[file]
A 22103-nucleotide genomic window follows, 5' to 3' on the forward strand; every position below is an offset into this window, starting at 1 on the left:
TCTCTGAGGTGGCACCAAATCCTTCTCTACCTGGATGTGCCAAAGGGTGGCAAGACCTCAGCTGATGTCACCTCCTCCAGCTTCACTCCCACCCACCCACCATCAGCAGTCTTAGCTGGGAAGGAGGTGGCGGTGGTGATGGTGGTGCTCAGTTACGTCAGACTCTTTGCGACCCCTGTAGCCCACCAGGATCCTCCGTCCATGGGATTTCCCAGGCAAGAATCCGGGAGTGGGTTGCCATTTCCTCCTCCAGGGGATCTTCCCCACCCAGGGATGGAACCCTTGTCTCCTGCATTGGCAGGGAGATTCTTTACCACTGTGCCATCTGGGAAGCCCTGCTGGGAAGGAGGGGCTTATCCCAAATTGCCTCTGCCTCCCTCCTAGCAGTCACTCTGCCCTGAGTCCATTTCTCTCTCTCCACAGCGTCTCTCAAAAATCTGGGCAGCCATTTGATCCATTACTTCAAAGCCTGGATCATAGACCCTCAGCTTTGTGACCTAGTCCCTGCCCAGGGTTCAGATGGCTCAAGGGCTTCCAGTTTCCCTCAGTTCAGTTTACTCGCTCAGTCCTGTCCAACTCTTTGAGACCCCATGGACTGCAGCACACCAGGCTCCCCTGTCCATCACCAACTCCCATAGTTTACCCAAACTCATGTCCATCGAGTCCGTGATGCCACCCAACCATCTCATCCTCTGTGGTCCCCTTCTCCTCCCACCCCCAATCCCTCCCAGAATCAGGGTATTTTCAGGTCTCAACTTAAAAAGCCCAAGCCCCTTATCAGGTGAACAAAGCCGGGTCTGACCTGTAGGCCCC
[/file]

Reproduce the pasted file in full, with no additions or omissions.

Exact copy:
A 22103-nucleotide genomic window follows, 5' to 3' on the forward strand; every position below is an offset into this window, starting at 1 on the left:
TCTCTGAGGTGGCACCAAATCCTTCTCTACCTGGATGTGCCAAAGGGTGGCAAGACCTCAGCTGATGTCACCTCCTCCAGCTTCACTCCCACCCACCCACCATCAGCAGTCTTAGCTGGGAAGGAGGTGGCGGTGGTGATGGTGGTGCTCAGTTACGTCAGACTCTTTGCGACCCCTGTAGCCCACCAGGATCCTCCGTCCATGGGATTTCCCAGGCAAGAATCCGGGAGTGGGTTGCCATTTCCTCCTCCAGGGGATCTTCCCCACCCAGGGATGGAACCCTTGTCTCCTGCATTGGCAGGGAGATTCTTTACCACTGTGCCATCTGGGAAGCCCTGCTGGGAAGGAGGGGCTTATCCCAAATTGCCTCTGCCTCCCTCCTAGCAGTCACTCTGCCCTGAGTCCATTTCTCTCTCTCCACAGCGTCTCTCAAAAATCTGGGCAGCCATTTGATCCATTACTTCAAAGCCTGGATCATAGACCCTCAGCTTTGTGACCTAGTCCCTGCCCAGGGTTCAGATGGCTCAAGGGCTTCCAGTTTCCCTCAGTTCAGTTTACTCGCTCAGTCCTGTCCAACTCTTTGAGACCCCATGGACTGCAGCACACCAGGCTCCCCTGTCCATCACCAACTCCCATAGTTTACCCAAACTCATGTCCATCGAGTCCGTGATGCCACCCAACCATCTCATCCTCTGTGGTCCCCTTCTCCTCCCACCCCCAATCCCTCCCAGAATCAGGGTATTTTCAGGTCTCAACTTAAAAAGCCCAAGCCCCTTATCAGGTGAACAAAGCCGGGTCTGACCTGTAGGCCCC